Manager’s Letter 2017 Q3
October 1, 2017
“In the short-run, the market is a voting machine . . . but in the long-run, the market is a weighing machine.” Warren Buffett attributes1 this insight to his mentor, Benjamin Graham, the father of value investing. As 2017-Q3 makes way for Q4, some risks have abated as others are being swept into the market’s voting mechanism.
“In the short-run, the market is a voting machine, but in the long-run, the market is a weighing machine.” – Benjamin Graham
Markets look forward, discounting expected gains by perceived risks. Indefiniteness about future outcomes is one constant risk. Personal opinions on specific topics aside, the relevant issue here is the probability of outcomes. With the end of Q3, some uncertainties have become certain, while others have become gristle for the market’s voting machine. Here are three examples.
S&P 500 Earnings
S&P 500 operating earnings for 2017-Q2 are in the books, recording 19% growth. October begins reporting for Q3, and expectations for Q4 of 15% and 25%, respectively. What exacerbates doubt about future outcomes?
Rising comparative year-ago margins and sales are becoming increasing hurdles to growth, as shown in figures 1 and 2. On average, sales growth decelerates in Q3, and margins drop about 5% in Q4. Sales and margins are drivers of earnings growth.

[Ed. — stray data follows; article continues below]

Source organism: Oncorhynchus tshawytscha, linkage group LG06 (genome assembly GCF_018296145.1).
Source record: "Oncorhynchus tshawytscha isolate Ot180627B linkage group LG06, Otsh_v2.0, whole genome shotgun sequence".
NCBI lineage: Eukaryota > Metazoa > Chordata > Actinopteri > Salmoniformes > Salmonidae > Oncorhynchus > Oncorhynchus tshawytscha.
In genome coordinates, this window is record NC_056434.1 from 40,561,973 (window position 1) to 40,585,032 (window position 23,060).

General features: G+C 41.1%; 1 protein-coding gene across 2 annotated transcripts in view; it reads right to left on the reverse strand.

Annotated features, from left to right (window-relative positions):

Seasonality: September vs December
Seasonality is another factor where incertitude has shifted. In the September Coherent Investor article, I discussed how September is the worst month of the year for stocks, while December is the best on average.
But seasonality also depends on the longer-term trend. September’s curse having been skirted, December’s promise is bolstered by the current uptrend since February 2016.
The debate on healthcare reform became a foregone conclusion on the September 30th budget reconciliation deadline. No longer needing to discount healthcare in Q4, investors can focus more attention on tax reform. Market reaction will be affected by what outcome has been priced-in.
The market continuously adjusts its vote as facts change. Predictability is as much a factor in market behavior as the actual outcome of events. If the market truly climbs a wall of worry, then I would worry about the wall growing shorter.
Sargon Zia, CFA
October 1, 2017
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Published quarterly, the Manager’s Letter series primarily communicates the author and Chief Investment Officer’s personal opinion on the markets and other topics of interest to our clients.
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- Buffett, Warren. “To the Shareholders of Berkshire Hathaway Inc.”, berkshirehathaway.com/letters/1993.html, 1 March 1994, accessed 1 October 2017.
- Quote from note-1, “In the short-run, the market is a voting machine – reflecting a voter-registration test that requires only money, not intelligence or emotional stability – but in the long-run, the market is a weighing machine.”
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